Used 1996 Chevrolet Beretta Review

Edmunds expert review

What's new for 1996

Final year for Beretta. Only change is the addition of long-life coolant to the engine.

Vehicle overview

We first sampled a Beretta in the summer of 1987; a pre-production GT prototype with gold paint and snazzy gray steel rims. Powered by GM's ubiquitous 2.8-liter V6, the Beretta impressed us as a sporty, quick coupe. We didn't care for the dashboard styling or the heavy clutch, but overall we thought GM had a winner on its hands.

We last sampled a Beretta in the summer of 1994; a regular production base model with red paint and boring gray steel rims. Powered by GM's ubiquitous 3.1-liter V6, the Beretta impressed us as an aging, dull, but still quick coupe. We didn't care for the dashboard styling or the mushy brakes, and we didn't care for much of the rest of the car either.

The 3.1-liter provides lots of low-end torque, and the Beretta makes the most of it. Under hard acceleration, torque steer is a problem, but under normal driving conditions, the V6 is perfectly mated to its duties in the Beretta. Braking is sure-footed, once you adapt to the Beretta's mushy brake pedal; a common GM trait. Antilock brakes are standard equipment on the Beretta.

If you're prone to motion sickness, avoid this coupe. The Beretta bounds and sways over pavement undulations like a Chris Craft in three-foot swells. The driver is well disconnected from bumps and holes though, thanks to the numb steering and floaty suspension.

Seating is comfortable, though we didn't get a chance to test comfort over the long haul. We think most passengers will be fine. Trunk room is reasonably generous, but the rear seat is somewhat tight for adults.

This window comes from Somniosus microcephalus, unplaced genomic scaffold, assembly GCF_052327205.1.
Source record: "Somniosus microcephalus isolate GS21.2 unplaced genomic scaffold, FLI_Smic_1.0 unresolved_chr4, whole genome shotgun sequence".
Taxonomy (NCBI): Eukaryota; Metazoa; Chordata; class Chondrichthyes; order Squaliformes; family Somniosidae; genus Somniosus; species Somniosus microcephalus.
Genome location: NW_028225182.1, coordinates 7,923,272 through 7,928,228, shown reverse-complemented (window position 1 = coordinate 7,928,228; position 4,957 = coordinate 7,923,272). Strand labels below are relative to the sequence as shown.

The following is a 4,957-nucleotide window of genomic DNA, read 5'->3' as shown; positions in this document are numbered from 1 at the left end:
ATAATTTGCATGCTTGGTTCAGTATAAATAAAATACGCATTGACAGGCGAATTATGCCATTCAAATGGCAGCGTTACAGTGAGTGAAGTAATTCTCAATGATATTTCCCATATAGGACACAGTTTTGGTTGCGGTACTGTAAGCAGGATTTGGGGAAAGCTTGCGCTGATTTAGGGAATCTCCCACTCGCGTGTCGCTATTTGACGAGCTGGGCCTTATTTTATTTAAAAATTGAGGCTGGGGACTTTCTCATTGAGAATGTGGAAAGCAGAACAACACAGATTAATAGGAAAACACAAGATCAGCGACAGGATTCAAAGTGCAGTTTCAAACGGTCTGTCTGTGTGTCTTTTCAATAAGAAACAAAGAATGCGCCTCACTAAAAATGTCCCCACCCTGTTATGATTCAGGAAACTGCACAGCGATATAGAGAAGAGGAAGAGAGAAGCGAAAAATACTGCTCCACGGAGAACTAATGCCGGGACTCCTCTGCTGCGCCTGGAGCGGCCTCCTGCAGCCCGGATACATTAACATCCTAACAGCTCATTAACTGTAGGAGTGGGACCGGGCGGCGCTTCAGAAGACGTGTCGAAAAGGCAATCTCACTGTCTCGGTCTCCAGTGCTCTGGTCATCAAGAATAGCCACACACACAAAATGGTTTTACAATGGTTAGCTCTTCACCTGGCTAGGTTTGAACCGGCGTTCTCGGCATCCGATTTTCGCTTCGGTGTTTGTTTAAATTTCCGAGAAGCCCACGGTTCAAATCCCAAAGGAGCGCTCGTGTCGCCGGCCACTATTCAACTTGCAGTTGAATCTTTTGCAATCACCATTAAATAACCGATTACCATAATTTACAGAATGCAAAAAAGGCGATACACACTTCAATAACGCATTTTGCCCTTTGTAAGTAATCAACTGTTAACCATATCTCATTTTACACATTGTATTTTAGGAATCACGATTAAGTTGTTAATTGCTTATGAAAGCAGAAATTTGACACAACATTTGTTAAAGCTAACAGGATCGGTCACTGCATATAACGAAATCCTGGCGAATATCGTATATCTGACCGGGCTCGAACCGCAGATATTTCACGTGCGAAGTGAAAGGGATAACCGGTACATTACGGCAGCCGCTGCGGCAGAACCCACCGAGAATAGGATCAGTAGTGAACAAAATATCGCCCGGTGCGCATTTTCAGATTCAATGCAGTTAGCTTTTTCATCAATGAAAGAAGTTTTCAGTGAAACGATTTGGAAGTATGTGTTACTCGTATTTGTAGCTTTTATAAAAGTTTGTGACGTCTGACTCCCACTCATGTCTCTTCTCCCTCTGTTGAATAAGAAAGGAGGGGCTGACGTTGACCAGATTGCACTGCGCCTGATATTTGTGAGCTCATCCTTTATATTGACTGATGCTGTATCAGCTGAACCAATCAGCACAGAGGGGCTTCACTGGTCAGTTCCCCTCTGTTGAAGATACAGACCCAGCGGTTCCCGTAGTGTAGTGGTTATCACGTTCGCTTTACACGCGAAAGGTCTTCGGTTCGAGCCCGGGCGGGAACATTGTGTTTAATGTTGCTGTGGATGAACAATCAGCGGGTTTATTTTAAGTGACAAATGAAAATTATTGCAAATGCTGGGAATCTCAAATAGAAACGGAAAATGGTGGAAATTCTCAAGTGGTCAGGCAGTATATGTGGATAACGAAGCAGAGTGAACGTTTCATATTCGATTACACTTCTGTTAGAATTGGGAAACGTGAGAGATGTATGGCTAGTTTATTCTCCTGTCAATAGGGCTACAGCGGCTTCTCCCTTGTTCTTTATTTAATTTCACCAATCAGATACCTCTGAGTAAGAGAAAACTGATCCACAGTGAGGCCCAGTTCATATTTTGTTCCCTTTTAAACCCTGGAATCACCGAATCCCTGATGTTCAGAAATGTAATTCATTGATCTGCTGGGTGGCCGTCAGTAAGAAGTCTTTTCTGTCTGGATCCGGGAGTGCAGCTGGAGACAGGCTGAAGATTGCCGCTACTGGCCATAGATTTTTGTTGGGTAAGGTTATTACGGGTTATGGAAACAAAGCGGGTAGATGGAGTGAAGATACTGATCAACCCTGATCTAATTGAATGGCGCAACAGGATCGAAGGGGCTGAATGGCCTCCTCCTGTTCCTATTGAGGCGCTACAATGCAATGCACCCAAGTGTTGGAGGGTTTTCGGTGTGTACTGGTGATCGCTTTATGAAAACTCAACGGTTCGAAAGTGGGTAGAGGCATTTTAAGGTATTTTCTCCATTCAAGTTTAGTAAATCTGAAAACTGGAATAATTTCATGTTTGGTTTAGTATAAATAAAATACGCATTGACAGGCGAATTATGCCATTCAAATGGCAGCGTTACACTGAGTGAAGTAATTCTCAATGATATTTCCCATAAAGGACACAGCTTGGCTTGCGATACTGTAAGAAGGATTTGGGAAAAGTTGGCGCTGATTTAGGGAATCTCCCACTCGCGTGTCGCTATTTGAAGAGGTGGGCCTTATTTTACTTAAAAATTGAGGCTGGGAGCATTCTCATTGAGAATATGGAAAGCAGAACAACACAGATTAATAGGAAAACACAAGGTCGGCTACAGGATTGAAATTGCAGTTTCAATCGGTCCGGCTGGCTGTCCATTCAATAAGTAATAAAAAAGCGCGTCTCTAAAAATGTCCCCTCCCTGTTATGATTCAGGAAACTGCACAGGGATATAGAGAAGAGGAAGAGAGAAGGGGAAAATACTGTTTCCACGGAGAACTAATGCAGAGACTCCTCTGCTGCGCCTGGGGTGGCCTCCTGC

The Beretta's styling has aged well, and has benefited from its Chevy-exclusive status; a rarity in the cookie-cutter world of General Motors. The interior was revised in 1990, but now seems heavy-handed and bulky.

Overall, the floaty, numb Beretta failed to impress us. The Z26 likely tightens up the ride a bit, but we think it's more a styling exercise than a serious sport coupe. The Beretta is beyond its expiration date, and we recommend that you try something else.

Edmunds expert review process

This review was written by a member of Edmunds' editorial team of expert car reviewers. Our team drives every car you can buy. We put the vehicles through rigorous testing, evaluating how they drive and comparing them in detail to their competitors.

We're also regular people like you, so we pay attention to all the different ways people use their cars every day. We want to know if there's enough room for our families and our weekend gear and whether or not our favorite drink fits in the cupholder. Our editors want to help you make the best decision on a car that fits your life.